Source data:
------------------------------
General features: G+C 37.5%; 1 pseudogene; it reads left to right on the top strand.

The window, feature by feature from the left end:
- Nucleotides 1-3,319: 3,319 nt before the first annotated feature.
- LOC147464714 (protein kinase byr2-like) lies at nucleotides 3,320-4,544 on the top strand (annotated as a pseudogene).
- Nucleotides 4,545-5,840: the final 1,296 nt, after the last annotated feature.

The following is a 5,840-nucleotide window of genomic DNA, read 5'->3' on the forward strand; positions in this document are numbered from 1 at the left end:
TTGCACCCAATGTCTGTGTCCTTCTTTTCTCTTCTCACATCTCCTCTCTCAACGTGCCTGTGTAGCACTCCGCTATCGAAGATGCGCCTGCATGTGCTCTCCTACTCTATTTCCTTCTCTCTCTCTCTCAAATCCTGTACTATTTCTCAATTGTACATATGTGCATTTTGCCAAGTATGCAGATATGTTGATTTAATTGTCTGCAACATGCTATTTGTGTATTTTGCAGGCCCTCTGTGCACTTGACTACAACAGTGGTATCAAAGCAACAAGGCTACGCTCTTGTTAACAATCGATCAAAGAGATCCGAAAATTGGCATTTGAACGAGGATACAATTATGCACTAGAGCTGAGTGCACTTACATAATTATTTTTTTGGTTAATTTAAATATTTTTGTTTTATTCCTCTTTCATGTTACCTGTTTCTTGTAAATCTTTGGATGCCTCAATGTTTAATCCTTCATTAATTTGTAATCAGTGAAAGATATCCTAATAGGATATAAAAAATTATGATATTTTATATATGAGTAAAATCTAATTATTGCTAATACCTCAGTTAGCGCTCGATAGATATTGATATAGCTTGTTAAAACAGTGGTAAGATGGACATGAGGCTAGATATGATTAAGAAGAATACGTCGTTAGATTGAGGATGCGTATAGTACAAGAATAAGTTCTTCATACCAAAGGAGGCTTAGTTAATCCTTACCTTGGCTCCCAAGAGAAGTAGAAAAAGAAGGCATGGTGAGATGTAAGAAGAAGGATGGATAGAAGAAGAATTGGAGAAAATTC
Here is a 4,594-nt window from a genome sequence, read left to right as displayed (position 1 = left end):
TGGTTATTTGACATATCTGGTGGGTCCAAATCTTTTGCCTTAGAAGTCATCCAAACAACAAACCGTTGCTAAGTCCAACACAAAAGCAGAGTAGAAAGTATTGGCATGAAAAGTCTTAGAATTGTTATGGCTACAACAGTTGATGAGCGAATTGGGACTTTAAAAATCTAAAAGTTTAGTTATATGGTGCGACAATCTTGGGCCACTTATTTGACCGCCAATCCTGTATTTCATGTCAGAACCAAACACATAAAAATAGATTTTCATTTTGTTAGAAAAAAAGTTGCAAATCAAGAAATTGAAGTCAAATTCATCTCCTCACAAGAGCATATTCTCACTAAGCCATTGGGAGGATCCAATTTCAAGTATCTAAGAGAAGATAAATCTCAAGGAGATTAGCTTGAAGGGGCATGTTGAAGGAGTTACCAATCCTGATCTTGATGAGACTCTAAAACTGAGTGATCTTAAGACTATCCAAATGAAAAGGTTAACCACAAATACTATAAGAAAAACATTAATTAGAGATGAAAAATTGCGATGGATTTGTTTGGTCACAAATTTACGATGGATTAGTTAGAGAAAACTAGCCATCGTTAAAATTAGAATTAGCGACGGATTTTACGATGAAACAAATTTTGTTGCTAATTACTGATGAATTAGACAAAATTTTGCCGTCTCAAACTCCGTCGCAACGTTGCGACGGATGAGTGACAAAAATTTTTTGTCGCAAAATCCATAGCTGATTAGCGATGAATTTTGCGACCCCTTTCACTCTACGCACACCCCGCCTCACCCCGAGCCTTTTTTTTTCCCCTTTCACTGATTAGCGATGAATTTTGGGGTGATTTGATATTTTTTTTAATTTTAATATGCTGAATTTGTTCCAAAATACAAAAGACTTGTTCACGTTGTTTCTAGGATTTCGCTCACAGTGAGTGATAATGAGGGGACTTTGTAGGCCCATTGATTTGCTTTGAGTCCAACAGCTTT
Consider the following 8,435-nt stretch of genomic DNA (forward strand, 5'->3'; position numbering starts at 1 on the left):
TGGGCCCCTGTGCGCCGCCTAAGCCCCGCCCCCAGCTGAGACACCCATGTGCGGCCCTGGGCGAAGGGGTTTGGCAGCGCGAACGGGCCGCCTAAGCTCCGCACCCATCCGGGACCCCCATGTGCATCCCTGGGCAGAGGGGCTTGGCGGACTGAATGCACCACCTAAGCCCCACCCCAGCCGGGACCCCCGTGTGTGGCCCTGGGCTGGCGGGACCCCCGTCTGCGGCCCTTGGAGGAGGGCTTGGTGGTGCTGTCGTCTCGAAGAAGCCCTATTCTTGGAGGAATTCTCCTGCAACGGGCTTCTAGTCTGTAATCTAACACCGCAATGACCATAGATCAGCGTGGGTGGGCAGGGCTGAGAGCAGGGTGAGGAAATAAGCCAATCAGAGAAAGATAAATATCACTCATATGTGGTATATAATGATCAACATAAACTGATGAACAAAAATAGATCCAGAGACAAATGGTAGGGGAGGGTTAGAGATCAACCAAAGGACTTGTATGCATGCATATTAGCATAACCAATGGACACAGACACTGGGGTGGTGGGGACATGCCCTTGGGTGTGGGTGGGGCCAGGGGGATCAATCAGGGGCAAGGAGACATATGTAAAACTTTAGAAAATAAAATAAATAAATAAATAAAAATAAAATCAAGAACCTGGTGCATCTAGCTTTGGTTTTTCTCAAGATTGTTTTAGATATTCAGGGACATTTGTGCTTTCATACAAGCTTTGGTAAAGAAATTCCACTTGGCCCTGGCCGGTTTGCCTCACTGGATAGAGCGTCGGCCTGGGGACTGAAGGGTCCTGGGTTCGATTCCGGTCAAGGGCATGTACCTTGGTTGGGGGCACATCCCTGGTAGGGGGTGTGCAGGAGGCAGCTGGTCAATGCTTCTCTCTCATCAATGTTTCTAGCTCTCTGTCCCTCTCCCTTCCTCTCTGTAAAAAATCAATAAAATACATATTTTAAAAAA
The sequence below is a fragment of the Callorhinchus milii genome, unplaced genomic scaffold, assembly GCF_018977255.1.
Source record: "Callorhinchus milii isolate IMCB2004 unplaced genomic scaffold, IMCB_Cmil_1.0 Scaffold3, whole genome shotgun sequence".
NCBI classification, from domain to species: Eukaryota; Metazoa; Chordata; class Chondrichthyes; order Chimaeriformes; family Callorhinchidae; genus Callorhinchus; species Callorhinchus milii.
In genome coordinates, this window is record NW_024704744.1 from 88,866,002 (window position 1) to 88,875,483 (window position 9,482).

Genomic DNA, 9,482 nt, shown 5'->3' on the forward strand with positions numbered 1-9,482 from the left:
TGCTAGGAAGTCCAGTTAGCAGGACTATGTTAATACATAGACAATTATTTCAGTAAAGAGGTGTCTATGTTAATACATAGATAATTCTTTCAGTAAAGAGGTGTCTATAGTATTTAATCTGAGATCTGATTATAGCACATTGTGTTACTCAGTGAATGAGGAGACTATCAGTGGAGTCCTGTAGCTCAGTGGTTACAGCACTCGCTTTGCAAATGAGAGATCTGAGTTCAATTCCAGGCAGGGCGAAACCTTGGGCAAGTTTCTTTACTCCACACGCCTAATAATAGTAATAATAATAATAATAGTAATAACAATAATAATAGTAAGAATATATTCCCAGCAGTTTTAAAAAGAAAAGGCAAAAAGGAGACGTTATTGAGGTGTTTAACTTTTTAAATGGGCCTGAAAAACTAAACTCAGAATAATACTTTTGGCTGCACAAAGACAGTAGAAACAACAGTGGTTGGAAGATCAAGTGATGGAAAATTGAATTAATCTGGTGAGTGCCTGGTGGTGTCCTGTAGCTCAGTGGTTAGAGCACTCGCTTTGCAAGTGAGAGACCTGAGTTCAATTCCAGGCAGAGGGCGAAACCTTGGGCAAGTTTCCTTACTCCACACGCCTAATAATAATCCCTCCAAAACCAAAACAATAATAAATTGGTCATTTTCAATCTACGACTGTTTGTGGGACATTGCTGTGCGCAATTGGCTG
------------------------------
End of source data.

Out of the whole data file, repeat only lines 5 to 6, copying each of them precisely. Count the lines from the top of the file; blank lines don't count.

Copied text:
- Nucleotides 4,545-5,840: the final 1,296 nt, after the last annotated feature.

The following is a 5,840-nucleotide window of genomic DNA, read 5'->3' on the forward strand; positions in this document are numbered from 1 at the left end: